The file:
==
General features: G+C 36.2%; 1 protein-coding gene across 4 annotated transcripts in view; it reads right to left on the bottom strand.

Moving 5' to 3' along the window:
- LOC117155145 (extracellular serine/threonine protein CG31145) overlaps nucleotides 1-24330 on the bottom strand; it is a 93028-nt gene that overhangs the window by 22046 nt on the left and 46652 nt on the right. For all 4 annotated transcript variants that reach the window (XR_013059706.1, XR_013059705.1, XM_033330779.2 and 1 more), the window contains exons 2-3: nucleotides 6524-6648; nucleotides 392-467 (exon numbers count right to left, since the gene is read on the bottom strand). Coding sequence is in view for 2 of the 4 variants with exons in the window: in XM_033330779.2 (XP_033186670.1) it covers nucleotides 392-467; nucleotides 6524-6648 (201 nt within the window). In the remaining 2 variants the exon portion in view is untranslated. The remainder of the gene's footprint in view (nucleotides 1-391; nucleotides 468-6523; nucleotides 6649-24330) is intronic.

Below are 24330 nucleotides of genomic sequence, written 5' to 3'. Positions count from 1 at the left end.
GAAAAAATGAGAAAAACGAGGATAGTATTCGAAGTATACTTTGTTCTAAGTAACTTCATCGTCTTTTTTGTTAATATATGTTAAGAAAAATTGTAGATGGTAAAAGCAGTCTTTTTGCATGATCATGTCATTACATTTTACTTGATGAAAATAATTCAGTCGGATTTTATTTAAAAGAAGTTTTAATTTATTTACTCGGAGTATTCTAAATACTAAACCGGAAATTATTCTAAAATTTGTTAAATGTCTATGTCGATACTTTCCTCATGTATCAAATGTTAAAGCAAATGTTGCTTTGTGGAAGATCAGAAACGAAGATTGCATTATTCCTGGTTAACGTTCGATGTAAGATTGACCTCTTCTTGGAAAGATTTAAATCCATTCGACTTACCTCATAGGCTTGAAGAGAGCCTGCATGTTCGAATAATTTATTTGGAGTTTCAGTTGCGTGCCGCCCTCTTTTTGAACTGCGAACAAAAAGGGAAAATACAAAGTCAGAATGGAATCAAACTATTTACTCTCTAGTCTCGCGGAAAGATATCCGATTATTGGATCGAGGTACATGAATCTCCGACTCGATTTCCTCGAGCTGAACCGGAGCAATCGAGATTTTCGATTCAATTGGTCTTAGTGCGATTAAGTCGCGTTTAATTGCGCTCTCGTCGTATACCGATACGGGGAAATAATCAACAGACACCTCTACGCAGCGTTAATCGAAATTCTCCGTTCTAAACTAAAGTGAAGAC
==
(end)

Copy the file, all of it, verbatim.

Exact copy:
General features: G+C 36.2%; 1 protein-coding gene across 4 annotated transcripts in view; it reads right to left on the bottom strand.

Moving 5' to 3' along the window:
- LOC117155145 (extracellular serine/threonine protein CG31145) overlaps nucleotides 1-24330 on the bottom strand; it is a 93028-nt gene that overhangs the window by 22046 nt on the left and 46652 nt on the right. For all 4 annotated transcript variants that reach the window (XR_013059706.1, XR_013059705.1, XM_033330779.2 and 1 more), the window contains exons 2-3: nucleotides 6524-6648; nucleotides 392-467 (exon numbers count right to left, since the gene is read on the bottom strand). Coding sequence is in view for 2 of the 4 variants with exons in the window: in XM_033330779.2 (XP_033186670.1) it covers nucleotides 392-467; nucleotides 6524-6648 (201 nt within the window). In the remaining 2 variants the exon portion in view is untranslated. The remainder of the gene's footprint in view (nucleotides 1-391; nucleotides 468-6523; nucleotides 6649-24330) is intronic.

Below are 24330 nucleotides of genomic sequence, written 5' to 3'. Positions count from 1 at the left end.
GAAAAAATGAGAAAAACGAGGATAGTATTCGAAGTATACTTTGTTCTAAGTAACTTCATCGTCTTTTTTGTTAATATATGTTAAGAAAAATTGTAGATGGTAAAAGCAGTCTTTTTGCATGATCATGTCATTACATTTTACTTGATGAAAATAATTCAGTCGGATTTTATTTAAAAGAAGTTTTAATTTATTTACTCGGAGTATTCTAAATACTAAACCGGAAATTATTCTAAAATTTGTTAAATGTCTATGTCGATACTTTCCTCATGTATCAAATGTTAAAGCAAATGTTGCTTTGTGGAAGATCAGAAACGAAGATTGCATTATTCCTGGTTAACGTTCGATGTAAGATTGACCTCTTCTTGGAAAGATTTAAATCCATTCGACTTACCTCATAGGCTTGAAGAGAGCCTGCATGTTCGAATAATTTATTTGGAGTTTCAGTTGCGTGCCGCCCTCTTTTTGAACTGCGAACAAAAAGGGAAAATACAAAGTCAGAATGGAATCAAACTATTTACTCTCTAGTCTCGCGGAAAGATATCCGATTATTGGATCGAGGTACATGAATCTCCGACTCGATTTCCTCGAGCTGAACCGGAGCAATCGAGATTTTCGATTCAATTGGTCTTAGTGCGATTAAGTCGCGTTTAATTGCGCTCTCGTCGTATACCGATACGGGGAAATAATCAACAGACACCTCTACGCAGCGTTAATCGAAATTCTCCGTTCTAAACTAAAGTGAAGAC